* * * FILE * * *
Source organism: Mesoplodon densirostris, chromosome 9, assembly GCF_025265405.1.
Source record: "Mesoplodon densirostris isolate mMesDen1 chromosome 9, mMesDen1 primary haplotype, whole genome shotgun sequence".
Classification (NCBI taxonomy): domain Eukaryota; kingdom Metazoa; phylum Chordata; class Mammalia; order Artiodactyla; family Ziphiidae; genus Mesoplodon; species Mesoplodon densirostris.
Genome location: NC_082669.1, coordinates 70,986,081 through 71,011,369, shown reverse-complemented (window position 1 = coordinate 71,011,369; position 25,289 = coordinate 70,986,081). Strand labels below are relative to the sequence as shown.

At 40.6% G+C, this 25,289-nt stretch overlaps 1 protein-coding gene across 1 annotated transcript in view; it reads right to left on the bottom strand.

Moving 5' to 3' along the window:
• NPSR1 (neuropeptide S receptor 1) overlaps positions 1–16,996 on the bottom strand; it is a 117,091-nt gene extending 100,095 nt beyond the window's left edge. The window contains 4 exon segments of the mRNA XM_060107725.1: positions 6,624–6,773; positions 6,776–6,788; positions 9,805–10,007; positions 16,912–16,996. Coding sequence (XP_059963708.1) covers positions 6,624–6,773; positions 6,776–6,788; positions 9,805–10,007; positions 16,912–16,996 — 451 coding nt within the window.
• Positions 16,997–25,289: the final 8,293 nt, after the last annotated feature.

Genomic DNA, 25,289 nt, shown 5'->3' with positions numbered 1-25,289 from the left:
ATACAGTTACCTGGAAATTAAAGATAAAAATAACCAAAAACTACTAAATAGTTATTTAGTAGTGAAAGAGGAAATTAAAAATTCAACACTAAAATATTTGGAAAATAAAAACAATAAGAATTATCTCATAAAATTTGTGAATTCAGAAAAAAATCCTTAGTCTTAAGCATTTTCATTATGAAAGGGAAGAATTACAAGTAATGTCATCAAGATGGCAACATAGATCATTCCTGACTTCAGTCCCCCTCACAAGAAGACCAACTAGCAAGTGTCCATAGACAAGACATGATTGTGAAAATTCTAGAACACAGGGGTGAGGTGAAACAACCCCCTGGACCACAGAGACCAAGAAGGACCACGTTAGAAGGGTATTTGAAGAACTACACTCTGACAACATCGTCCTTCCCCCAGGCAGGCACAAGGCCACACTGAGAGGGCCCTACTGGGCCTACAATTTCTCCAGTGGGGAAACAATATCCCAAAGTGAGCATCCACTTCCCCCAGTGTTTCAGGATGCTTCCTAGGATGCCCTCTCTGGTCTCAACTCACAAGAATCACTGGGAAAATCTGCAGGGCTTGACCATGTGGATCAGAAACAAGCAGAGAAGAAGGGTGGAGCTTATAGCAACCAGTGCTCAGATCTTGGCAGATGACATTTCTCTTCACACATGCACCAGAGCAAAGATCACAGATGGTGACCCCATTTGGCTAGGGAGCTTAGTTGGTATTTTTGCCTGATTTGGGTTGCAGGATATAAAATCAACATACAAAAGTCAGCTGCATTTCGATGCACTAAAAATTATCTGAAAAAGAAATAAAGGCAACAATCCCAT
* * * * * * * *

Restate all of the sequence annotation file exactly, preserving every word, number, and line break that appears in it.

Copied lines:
Source organism: Mesoplodon densirostris, chromosome 9, assembly GCF_025265405.1.
Source record: "Mesoplodon densirostris isolate mMesDen1 chromosome 9, mMesDen1 primary haplotype, whole genome shotgun sequence".
Classification (NCBI taxonomy): domain Eukaryota; kingdom Metazoa; phylum Chordata; class Mammalia; order Artiodactyla; family Ziphiidae; genus Mesoplodon; species Mesoplodon densirostris.
Genome location: NC_082669.1, coordinates 70,986,081 through 71,011,369, shown reverse-complemented (window position 1 = coordinate 71,011,369; position 25,289 = coordinate 70,986,081). Strand labels below are relative to the sequence as shown.

At 40.6% G+C, this 25,289-nt stretch overlaps 1 protein-coding gene across 1 annotated transcript in view; it reads right to left on the bottom strand.

Moving 5' to 3' along the window:
• NPSR1 (neuropeptide S receptor 1) overlaps positions 1–16,996 on the bottom strand; it is a 117,091-nt gene extending 100,095 nt beyond the window's left edge. The window contains 4 exon segments of the mRNA XM_060107725.1: positions 6,624–6,773; positions 6,776–6,788; positions 9,805–10,007; positions 16,912–16,996. Coding sequence (XP_059963708.1) covers positions 6,624–6,773; positions 6,776–6,788; positions 9,805–10,007; positions 16,912–16,996 — 451 coding nt within the window.
• Positions 16,997–25,289: the final 8,293 nt, after the last annotated feature.

Genomic DNA, 25,289 nt, shown 5'->3' with positions numbered 1-25,289 from the left:
ATACAGTTACCTGGAAATTAAAGATAAAAATAACCAAAAACTACTAAATAGTTATTTAGTAGTGAAAGAGGAAATTAAAAATTCAACACTAAAATATTTGGAAAATAAAAACAATAAGAATTATCTCATAAAATTTGTGAATTCAGAAAAAAATCCTTAGTCTTAAGCATTTTCATTATGAAAGGGAAGAATTACAAGTAATGTCATCAAGATGGCAACATAGATCATTCCTGACTTCAGTCCCCCTCACAAGAAGACCAACTAGCAAGTGTCCATAGACAAGACATGATTGTGAAAATTCTAGAACACAGGGGTGAGGTGAAACAACCCCCTGGACCACAGAGACCAAGAAGGACCACGTTAGAAGGGTATTTGAAGAACTACACTCTGACAACATCGTCCTTCCCCCAGGCAGGCACAAGGCCACACTGAGAGGGCCCTACTGGGCCTACAATTTCTCCAGTGGGGAAACAATATCCCAAAGTGAGCATCCACTTCCCCCAGTGTTTCAGGATGCTTCCTAGGATGCCCTCTCTGGTCTCAACTCACAAGAATCACTGGGAAAATCTGCAGGGCTTGACCATGTGGATCAGAAACAAGCAGAGAAGAAGGGTGGAGCTTATAGCAACCAGTGCTCAGATCTTGGCAGATGACATTTCTCTTCACACATGCACCAGAGCAAAGATCACAGATGGTGACCCCATTTGGCTAGGGAGCTTAGTTGGTATTTTTGCCTGATTTGGGTTGCAGGATATAAAATCAACATACAAAAGTCAGCTGCATTTCGATGCACTAAAAATTATCTGAAAAAGAAATAAAGGCAACAATCCCAT